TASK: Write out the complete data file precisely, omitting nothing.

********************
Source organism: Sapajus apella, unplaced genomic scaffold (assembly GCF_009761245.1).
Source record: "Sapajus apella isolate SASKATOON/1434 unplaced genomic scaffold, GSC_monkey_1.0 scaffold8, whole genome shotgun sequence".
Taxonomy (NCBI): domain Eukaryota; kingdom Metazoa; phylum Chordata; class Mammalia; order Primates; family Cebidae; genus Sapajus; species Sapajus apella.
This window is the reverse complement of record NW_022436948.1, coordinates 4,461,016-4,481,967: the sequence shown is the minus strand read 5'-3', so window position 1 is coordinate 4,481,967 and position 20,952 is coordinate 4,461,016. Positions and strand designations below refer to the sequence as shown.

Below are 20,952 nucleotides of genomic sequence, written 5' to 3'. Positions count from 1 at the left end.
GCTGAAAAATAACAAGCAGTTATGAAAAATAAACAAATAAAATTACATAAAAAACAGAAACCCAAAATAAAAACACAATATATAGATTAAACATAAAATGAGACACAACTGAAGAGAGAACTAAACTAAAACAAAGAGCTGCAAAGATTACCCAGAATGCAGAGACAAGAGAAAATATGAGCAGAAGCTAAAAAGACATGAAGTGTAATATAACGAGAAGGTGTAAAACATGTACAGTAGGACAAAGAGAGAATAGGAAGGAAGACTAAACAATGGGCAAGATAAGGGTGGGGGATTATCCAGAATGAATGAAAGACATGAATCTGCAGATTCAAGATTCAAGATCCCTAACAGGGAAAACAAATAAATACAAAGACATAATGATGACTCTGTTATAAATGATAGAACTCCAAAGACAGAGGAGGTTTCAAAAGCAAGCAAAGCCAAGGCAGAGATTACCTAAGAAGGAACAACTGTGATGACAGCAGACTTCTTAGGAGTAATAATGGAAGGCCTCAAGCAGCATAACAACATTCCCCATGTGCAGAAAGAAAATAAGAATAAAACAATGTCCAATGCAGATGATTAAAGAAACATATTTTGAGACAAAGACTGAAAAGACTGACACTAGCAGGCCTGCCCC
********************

Source organism: Sapajus apella, unplaced genomic scaffold (assembly GCF_009761245.1).
Source record: "Sapajus apella isolate SASKATOON/1434 unplaced genomic scaffold, GSC_monkey_1.0 scaffold8, whole genome shotgun sequence".
Taxonomy (NCBI): domain Eukaryota; kingdom Metazoa; phylum Chordata; class Mammalia; order Primates; family Cebidae; genus Sapajus; species Sapajus apella.
This window is the reverse complement of record NW_022436948.1, coordinates 4,461,016-4,481,967: the sequence shown is the minus strand read 5'-3', so window position 1 is coordinate 4,481,967 and position 20,952 is coordinate 4,461,016. Positions and strand designations below refer to the sequence as shown.

Below are 20,952 nucleotides of genomic sequence, written 5' to 3'. Positions count from 1 at the left end.
GCTGAAAAATAACAAGCAGTTATGAAAAATAAACAAATAAAATTACATAAAAAACAGAAACCCAAAATAAAAACACAATATATAGATTAAACATAAAATGAGACACAACTGAAGAGAGAACTAAACTAAAACAAAGAGCTGCAAAGATTACCCAGAATGCAGAGACAAGAGAAAATATGAGCAGAAGCTAAAAAGACATGAAGTGTAATATAACGAGAAGGTGTAAAACATGTACAGTAGGACAAAGAGAGAATAGGAAGGAAGACTAAACAATGGGCAAGATAAGGGTGGGGGATTATCCAGAATGAATGAAAGACATGAATCTGCAGATTCAAGATTCAAGATCCCTAACAGGGAAAACAAATAAATACAAAGACATAATGATGACTCTGTTATAAATGATAGAACTCCAAAGACAGAGGAGGTTTCAAAAGCAAGCAAAGCCAAGGCAGAGATTACCTAAGAAGGAACAACTGTGATGACAGCAGACTTCTTAGGAGTAATAATGGAAGGCCTCAAGCAGCATAACAACATTCCCCATGTGCAGAAAGAAAATAAGAATAAAACAATGTCCAATGCAGATGATTAAAGAAACATATTTTGAGACAAAGACTGAAAAGACTGACACTAGCAGGCCTGCCCC